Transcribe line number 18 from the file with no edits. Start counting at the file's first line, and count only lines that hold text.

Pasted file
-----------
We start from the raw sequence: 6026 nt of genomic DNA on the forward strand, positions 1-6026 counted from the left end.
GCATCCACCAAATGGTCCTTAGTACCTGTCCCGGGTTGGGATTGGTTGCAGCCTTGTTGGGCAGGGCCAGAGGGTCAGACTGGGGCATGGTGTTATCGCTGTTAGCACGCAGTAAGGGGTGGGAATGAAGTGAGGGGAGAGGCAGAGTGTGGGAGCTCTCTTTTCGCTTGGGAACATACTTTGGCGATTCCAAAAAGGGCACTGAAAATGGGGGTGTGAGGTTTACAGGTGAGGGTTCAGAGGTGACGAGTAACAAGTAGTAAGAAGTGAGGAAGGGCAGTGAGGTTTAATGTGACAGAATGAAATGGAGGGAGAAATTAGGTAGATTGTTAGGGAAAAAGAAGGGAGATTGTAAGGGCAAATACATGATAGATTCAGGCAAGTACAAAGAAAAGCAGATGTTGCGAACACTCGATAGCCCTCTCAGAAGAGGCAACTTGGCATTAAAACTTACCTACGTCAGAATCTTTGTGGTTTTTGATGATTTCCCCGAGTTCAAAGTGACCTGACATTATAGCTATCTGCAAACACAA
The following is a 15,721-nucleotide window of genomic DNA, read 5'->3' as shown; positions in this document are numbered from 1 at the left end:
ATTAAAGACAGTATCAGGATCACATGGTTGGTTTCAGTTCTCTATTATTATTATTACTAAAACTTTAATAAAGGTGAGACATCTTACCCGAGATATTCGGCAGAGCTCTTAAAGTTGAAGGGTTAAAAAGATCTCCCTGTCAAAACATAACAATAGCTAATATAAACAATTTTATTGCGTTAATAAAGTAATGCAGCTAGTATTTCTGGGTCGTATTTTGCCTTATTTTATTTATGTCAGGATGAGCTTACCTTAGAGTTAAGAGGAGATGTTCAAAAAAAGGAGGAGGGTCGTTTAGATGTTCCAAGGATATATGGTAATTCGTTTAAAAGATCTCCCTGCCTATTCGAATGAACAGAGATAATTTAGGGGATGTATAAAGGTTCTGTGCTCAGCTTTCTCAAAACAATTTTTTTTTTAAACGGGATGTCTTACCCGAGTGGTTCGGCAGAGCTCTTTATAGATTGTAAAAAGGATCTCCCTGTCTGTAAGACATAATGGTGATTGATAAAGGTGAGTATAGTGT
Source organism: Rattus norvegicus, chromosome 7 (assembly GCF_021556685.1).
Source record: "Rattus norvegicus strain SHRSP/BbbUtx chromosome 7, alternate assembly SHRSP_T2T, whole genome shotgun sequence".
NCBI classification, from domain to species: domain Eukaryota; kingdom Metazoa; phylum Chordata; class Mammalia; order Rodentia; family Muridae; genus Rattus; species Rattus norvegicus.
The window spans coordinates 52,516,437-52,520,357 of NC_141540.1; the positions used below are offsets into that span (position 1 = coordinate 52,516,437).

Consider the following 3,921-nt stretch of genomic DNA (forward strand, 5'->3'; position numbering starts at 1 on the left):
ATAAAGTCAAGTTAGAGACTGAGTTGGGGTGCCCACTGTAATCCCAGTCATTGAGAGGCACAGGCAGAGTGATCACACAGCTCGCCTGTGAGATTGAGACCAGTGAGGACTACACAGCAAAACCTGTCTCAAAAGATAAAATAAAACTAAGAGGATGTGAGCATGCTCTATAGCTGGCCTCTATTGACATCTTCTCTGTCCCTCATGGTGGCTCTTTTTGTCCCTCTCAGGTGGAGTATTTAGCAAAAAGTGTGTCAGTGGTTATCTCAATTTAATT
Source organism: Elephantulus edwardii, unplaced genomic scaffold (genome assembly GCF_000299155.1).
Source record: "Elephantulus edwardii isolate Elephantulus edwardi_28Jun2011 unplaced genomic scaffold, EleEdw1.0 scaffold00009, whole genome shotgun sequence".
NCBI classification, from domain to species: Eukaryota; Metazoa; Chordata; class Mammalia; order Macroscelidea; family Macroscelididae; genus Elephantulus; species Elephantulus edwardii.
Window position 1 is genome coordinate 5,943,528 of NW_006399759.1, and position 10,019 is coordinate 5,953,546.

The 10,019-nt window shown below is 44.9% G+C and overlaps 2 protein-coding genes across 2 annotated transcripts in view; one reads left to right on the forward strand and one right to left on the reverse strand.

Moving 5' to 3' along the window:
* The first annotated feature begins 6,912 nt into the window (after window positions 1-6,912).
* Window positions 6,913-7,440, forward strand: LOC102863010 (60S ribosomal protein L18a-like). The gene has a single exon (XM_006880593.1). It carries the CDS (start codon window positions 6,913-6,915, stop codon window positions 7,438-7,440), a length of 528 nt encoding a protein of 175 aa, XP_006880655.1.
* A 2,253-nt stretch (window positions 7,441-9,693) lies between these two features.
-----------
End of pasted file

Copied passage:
* Window positions 6,913-7,440, forward strand: LOC102863010 (60S ribosomal protein L18a-like). The gene has a single exon (XM_006880593.1). It carries the CDS (start codon window positions 6,913-6,915, stop codon window positions 7,438-7,440), a length of 528 nt encoding a protein of 175 aa, XP_006880655.1.